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Stellar Stella Steals “Streetcar”
by Allan Appel | Oct 4, 2013 1:18 pm
Posted to: Arts & Culture, Theater
Stanley Kowalksi tossed one radio out the window without much of a wind-up, more a change of pace. He also shattered only one plate after Blanche called him a Polack for the umpteenth time.
When that happened halfway through the Yale Rep’s three-hour production of Tennessee Williams’s 1947 Pulitzer Prize-winning play A Streetcar Named Desire, I realized I was still waiting for Joe Manganiello’s Stanley to become wild and crazy Marlon Brando, who starred as Stanley in the 1951 movie version.
I was also waiting for Rene Augesen’s rather sturdy Blanche to descend into frailness and whispery neurotic urgency of Vivien Leigh, who starred with Brando in the film.
Talk about the pitfalls of earnestly trying to avoid the anxiety of influence.
This Streetcar is the first in Yale Rep’s long distinguished history. Directors should be praised for the risks they take in attempting to bring us something new and fresh as they tackle a much produced text.
Playgoers too have some obligation not to look at the stage version through backward-looking eyes, or with the film adaptation as the measure of the play, even if the director, Elia Kazan, helmed them both
Alas, I didn’t do very well with this challenge as I sat through the Yale Rep’s production, which runs at the University Theater through Oct. 12.
I once saw an all-female production of Macbeth. The women high-fived and chest-thumped, killed, and maimed each other very well, but in the end the masculine imitation didn’t add much freshness or value beyond novelty.
Yale Rep’s Mark Rucker-directed production of Streetcar doesn’t commit the sin of novelty for novelty’s sake. In fact it’s very respectful with the colors, shading, screens, mood music, and schizophrenia-inducing flashbacks that Williams put into his play heavy with stage directions.
But Stanley was still trying so hard not to be Brando and Blanche not to be Leigh, that the leads didn’t quite find out who they were as they moved workmanlike through the text
The result: the supporting actors, Stella, as played by the talented Sarah Sokolovic (at left in photo, with Augesen), and Adam O’Byrne’s Mitch, Blanche’s last hope for a romantic redeemer, emerged for me as the more satisfying aspects of the production.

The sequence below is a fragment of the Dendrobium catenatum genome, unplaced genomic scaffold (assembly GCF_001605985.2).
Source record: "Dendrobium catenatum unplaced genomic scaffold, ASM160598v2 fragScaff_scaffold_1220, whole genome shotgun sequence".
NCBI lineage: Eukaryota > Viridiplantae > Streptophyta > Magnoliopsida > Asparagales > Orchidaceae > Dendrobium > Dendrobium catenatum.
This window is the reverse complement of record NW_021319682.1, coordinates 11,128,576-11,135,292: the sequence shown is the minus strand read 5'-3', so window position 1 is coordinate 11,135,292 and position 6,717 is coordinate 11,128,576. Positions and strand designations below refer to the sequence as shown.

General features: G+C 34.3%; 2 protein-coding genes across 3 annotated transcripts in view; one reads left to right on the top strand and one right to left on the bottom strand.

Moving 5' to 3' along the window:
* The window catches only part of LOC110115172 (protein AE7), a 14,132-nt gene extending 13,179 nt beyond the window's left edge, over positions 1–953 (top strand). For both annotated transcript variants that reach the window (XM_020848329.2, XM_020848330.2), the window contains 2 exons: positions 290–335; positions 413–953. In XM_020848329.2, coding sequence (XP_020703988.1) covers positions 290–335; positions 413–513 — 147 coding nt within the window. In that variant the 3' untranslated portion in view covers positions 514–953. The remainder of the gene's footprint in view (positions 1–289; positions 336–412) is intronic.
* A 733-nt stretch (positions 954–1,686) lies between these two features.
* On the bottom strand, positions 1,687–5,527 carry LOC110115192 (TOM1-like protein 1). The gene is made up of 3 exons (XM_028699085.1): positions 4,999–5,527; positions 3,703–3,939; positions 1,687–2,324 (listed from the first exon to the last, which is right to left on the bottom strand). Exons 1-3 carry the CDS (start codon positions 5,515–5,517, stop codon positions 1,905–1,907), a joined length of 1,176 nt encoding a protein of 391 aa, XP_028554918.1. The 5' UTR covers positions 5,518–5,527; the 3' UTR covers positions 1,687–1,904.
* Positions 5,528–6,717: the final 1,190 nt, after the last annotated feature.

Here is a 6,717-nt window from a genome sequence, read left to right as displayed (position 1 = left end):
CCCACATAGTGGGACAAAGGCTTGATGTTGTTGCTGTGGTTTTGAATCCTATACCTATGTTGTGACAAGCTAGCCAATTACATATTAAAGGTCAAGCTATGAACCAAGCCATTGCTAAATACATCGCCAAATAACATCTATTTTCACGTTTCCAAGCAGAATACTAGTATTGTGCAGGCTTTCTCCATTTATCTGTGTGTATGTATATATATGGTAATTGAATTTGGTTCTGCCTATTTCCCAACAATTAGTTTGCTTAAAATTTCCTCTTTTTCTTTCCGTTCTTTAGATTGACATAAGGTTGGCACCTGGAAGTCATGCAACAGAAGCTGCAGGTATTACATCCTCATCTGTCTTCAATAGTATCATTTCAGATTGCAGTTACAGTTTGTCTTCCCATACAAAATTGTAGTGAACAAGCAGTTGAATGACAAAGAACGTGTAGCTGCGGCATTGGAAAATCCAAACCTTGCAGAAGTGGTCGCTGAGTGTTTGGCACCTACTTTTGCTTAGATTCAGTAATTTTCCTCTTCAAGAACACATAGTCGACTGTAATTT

O’Byrne’s height and long, gangly-armed physique worthy of an NBA defensive guard embody his awkwardness perfectly. So when he proudly asks Blanche to guess his weight, your heart goes out to him.
Not so to Blanche, who quips too quickly back, with alas, sitcom timing, that now it’s Mitch’s turn to guess hers.
The pacing throughout doesn’t allow Stanley’s hurt pride to be felt or his punches to land where they are intended, nor for Blanche’s pain to be sufficiently felt. You know she’s upset by the light and the caking of her make-up, but you want to see more of her heart.
The gritty, controversial homosexual back story that gave this play its reputation—how Blanche fell in love with a gay boy, called him a degenerate, and then he committed suicide—plays out in the gauzy-lit silent scenes, we understand, in Blanche’s memory and crumbling mind. But we don’t feel it sufficiently in Augesen’s Blanche. I struggled to connect the dots between that trauma and how she handles its “return” when she all but tries to seduce the boy coming to collect the newspaper bill.
Into the breach big time comes Sokolovic’s Stella. In Williams’ beautifully constructed play—there’s always a next problem around the corner as the ante is upped—I always have thought that Stella has if not the most lines, then the best role.
Her conflict from a dramaturgical point of view is the juiciest. While you’re never in doubt that Stanley is going to defend his turf as if he were still with the 241st Engineers, or that Blanche is going to counter-attack with ethnic-slurring vigor, Stella swings this way and that. You don’t quite know until the end on whose side she will land, or at what price.
Sokolovic balances beautifully as she defends her sister and the pull of family and other values (no matter how pre-Civil War-ish) one moment, and then in the next can’t resist her husband’s animal magnetism. She’s the center of the play, both full of new life and the flawed old life. We’re with her because, darn it, we too can’t decide. Once or twice I even felt as if she were winking at us,as if to say, “Lord, what fools these other mortals be.”
But that’s another play.
I’d see this production again; as always the Rep’s costuming, lighting, and sound are convincing and memorable. But I should be forbidden from watching the film version on TCM for at least six months prior.
Tags: Streetcar Named Desire, Yale Rep
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